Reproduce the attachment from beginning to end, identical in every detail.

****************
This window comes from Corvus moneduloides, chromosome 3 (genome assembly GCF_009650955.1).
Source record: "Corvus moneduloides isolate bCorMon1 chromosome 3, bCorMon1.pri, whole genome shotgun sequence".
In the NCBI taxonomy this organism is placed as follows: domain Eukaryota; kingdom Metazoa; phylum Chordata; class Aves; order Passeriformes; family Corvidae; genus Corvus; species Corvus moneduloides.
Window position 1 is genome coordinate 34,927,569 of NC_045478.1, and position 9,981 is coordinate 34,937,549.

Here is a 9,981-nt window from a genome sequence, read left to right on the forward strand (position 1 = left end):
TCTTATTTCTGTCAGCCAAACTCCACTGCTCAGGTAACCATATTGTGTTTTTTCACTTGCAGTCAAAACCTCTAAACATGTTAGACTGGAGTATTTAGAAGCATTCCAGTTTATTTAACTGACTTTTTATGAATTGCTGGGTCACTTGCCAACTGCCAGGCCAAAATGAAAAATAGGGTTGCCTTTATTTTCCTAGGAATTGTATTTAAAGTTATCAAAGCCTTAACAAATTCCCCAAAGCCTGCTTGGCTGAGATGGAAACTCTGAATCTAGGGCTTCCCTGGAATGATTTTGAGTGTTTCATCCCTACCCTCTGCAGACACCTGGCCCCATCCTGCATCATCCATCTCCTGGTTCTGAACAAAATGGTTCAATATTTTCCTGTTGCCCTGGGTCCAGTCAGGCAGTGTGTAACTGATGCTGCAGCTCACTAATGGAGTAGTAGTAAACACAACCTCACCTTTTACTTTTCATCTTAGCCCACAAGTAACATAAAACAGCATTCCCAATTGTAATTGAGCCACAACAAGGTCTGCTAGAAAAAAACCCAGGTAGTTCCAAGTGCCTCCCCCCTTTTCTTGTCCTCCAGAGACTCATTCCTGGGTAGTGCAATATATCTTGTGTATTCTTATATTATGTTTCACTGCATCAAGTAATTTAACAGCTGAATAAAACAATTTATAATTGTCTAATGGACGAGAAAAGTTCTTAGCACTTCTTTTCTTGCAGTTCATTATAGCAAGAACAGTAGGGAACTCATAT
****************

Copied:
This window comes from Corvus moneduloides, chromosome 3 (genome assembly GCF_009650955.1).
Source record: "Corvus moneduloides isolate bCorMon1 chromosome 3, bCorMon1.pri, whole genome shotgun sequence".
In the NCBI taxonomy this organism is placed as follows: domain Eukaryota; kingdom Metazoa; phylum Chordata; class Aves; order Passeriformes; family Corvidae; genus Corvus; species Corvus moneduloides.
Window position 1 is genome coordinate 34,927,569 of NC_045478.1, and position 9,981 is coordinate 34,937,549.

Here is a 9,981-nt window from a genome sequence, read left to right on the forward strand (position 1 = left end):
TCTTATTTCTGTCAGCCAAACTCCACTGCTCAGGTAACCATATTGTGTTTTTTCACTTGCAGTCAAAACCTCTAAACATGTTAGACTGGAGTATTTAGAAGCATTCCAGTTTATTTAACTGACTTTTTATGAATTGCTGGGTCACTTGCCAACTGCCAGGCCAAAATGAAAAATAGGGTTGCCTTTATTTTCCTAGGAATTGTATTTAAAGTTATCAAAGCCTTAACAAATTCCCCAAAGCCTGCTTGGCTGAGATGGAAACTCTGAATCTAGGGCTTCCCTGGAATGATTTTGAGTGTTTCATCCCTACCCTCTGCAGACACCTGGCCCCATCCTGCATCATCCATCTCCTGGTTCTGAACAAAATGGTTCAATATTTTCCTGTTGCCCTGGGTCCAGTCAGGCAGTGTGTAACTGATGCTGCAGCTCACTAATGGAGTAGTAGTAAACACAACCTCACCTTTTACTTTTCATCTTAGCCCACAAGTAACATAAAACAGCATTCCCAATTGTAATTGAGCCACAACAAGGTCTGCTAGAAAAAAACCCAGGTAGTTCCAAGTGCCTCCCCCCTTTTCTTGTCCTCCAGAGACTCATTCCTGGGTAGTGCAATATATCTTGTGTATTCTTATATTATGTTTCACTGCATCAAGTAATTTAACAGCTGAATAAAACAATTTATAATTGTCTAATGGACGAGAAAAGTTCTTAGCACTTCTTTTCTTGCAGTTCATTATAGCAAGAACAGTAGGGAACTCATAT